One broker orders another to sell a certain quantity of stock at a fixed price, and when it is sold on the stock exchange, the first broker buys it back again. The stock does not actually change hands, but the " ticker " reports the sale and gives a false impression as to the activity of the stock, and no commission is received by the broker making the purchase. An example of a " wash " transaction would be between two stock exchange houses; the first, Smart & Co., orders Clement Bros. to sell a thousand shares of Union Pacific stock at a certain price, for which, of course, they will receive a regular commission. Smart & Co., however, buy this stock in at the time the sale is made, but as this stock had belonged to them, they receive no commission on the purchase. This sort of business is against the rules of the stock exchanges, and when discovered, the perpetrators are penalized. Had John Astor, not owning a seat on the exchange, given Smart & Co. an order to sell this stock through Clement Bros., and then again had ordered Smart & Co. to make the purchase, so that an actual commission had been paid a broker for both the buying and the selling, the transaction would have been legal, so far as the rules of the stock exchange are concerned. But for John Astor it would have been a "wash sale," as he was endeavouring to establish an apparent activity in the stock which really did not exist. Such a transaction would come under the head of " manipulation," rather than a " wash sale," because, from a stock exchange point, it would not be technically the latter.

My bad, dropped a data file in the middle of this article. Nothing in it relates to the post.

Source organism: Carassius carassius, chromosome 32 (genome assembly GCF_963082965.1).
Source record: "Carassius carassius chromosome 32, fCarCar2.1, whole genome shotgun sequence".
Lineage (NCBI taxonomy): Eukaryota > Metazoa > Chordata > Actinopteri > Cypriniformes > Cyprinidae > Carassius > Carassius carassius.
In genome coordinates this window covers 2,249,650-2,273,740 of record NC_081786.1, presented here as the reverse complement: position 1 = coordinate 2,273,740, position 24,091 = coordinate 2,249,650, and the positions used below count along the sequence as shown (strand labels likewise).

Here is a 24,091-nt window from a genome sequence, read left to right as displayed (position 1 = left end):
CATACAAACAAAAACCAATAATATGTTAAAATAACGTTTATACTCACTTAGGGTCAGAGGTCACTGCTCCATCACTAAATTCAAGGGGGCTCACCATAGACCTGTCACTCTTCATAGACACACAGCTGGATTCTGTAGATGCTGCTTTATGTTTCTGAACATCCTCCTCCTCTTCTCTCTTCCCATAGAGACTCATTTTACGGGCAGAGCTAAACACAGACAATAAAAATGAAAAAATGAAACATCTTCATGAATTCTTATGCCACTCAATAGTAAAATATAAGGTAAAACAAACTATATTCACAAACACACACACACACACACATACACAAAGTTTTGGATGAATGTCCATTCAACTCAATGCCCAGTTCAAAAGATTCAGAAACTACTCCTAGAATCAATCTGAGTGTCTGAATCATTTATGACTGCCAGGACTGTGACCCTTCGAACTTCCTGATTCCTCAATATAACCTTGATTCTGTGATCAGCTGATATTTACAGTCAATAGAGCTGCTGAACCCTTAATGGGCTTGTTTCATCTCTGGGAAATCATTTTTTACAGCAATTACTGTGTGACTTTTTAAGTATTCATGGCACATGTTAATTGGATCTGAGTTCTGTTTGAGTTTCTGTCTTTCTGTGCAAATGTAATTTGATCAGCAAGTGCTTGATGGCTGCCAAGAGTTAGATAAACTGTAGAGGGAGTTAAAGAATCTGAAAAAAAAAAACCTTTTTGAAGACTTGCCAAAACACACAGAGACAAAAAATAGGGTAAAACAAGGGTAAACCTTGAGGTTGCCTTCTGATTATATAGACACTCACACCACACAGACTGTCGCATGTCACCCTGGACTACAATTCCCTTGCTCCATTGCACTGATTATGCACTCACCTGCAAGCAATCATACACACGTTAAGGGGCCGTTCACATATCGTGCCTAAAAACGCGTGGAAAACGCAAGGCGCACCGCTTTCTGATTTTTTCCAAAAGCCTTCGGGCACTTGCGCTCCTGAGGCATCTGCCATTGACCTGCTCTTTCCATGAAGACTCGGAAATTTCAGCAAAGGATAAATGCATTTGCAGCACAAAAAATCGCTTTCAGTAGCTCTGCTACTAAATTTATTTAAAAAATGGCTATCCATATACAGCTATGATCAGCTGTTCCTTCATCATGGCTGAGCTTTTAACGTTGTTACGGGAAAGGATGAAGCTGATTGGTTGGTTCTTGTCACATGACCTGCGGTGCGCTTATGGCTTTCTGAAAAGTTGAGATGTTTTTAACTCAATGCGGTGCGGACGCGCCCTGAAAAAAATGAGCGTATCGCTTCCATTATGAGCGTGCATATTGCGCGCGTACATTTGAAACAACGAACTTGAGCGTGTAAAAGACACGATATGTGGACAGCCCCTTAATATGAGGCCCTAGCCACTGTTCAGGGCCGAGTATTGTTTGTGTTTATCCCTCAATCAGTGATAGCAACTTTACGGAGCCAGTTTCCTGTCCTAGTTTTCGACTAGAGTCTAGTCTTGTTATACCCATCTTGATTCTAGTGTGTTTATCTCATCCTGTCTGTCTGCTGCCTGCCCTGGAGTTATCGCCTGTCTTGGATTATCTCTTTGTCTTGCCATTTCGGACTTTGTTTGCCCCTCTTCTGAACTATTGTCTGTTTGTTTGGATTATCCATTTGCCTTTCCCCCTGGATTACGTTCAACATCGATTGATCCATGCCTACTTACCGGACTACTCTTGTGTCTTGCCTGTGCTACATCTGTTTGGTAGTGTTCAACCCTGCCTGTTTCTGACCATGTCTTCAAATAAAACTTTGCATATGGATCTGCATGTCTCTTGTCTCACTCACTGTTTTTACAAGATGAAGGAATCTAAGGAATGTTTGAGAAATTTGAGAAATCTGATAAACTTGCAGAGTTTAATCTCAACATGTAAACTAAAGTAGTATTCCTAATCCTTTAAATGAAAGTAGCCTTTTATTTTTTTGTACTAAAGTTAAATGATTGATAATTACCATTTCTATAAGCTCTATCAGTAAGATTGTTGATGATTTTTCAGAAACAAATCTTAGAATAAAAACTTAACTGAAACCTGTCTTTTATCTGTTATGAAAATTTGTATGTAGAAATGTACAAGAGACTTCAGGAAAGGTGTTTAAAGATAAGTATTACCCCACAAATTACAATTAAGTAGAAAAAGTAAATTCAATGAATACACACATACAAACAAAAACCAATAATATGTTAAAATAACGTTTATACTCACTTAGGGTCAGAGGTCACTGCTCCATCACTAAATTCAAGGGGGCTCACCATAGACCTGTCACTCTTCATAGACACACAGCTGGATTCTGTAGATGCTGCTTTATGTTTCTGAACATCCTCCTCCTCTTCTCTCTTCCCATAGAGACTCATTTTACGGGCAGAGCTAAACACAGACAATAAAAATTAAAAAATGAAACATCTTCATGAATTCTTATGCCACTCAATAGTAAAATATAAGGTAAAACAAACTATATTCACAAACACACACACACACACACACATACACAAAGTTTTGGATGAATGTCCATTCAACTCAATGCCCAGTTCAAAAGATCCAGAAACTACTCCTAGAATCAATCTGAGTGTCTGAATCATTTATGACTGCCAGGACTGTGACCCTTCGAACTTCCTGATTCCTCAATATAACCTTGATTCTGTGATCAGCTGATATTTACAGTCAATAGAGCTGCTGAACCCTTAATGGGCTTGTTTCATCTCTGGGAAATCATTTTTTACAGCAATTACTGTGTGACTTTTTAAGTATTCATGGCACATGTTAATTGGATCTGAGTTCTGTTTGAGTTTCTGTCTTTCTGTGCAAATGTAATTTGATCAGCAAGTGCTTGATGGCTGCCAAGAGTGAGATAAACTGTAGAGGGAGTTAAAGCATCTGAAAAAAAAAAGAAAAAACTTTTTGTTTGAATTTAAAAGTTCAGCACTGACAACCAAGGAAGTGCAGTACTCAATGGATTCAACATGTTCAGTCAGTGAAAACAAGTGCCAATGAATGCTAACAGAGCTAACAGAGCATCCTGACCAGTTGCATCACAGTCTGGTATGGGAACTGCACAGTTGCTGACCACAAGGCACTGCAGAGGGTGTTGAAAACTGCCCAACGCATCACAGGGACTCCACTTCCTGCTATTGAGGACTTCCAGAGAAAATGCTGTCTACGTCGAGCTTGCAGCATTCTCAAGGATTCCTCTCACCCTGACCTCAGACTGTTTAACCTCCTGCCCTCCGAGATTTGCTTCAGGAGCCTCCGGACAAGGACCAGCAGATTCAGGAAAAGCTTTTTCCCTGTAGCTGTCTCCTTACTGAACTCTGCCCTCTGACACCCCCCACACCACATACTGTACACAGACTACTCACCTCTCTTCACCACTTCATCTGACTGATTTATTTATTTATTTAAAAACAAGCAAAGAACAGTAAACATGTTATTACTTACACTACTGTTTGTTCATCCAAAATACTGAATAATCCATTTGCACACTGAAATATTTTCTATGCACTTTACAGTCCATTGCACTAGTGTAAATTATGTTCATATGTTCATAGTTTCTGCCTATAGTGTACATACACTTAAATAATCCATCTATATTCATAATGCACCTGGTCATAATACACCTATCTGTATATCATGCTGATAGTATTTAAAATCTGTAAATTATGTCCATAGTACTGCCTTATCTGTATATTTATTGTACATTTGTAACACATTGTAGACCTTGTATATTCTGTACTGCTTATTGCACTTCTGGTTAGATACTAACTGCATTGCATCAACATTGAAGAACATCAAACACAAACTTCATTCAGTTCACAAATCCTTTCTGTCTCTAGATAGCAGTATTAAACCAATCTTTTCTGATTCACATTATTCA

As early as 1820 a rule was passed prohibiting such transactions upon the New York Stock Exchange.
Dos Passos' Law of Stock-brokers defines "wash sales," on the basis of judicial decisions, as "not real sales, but made by persons interested in each other, for the purpose of giving a fictitious value to the stock."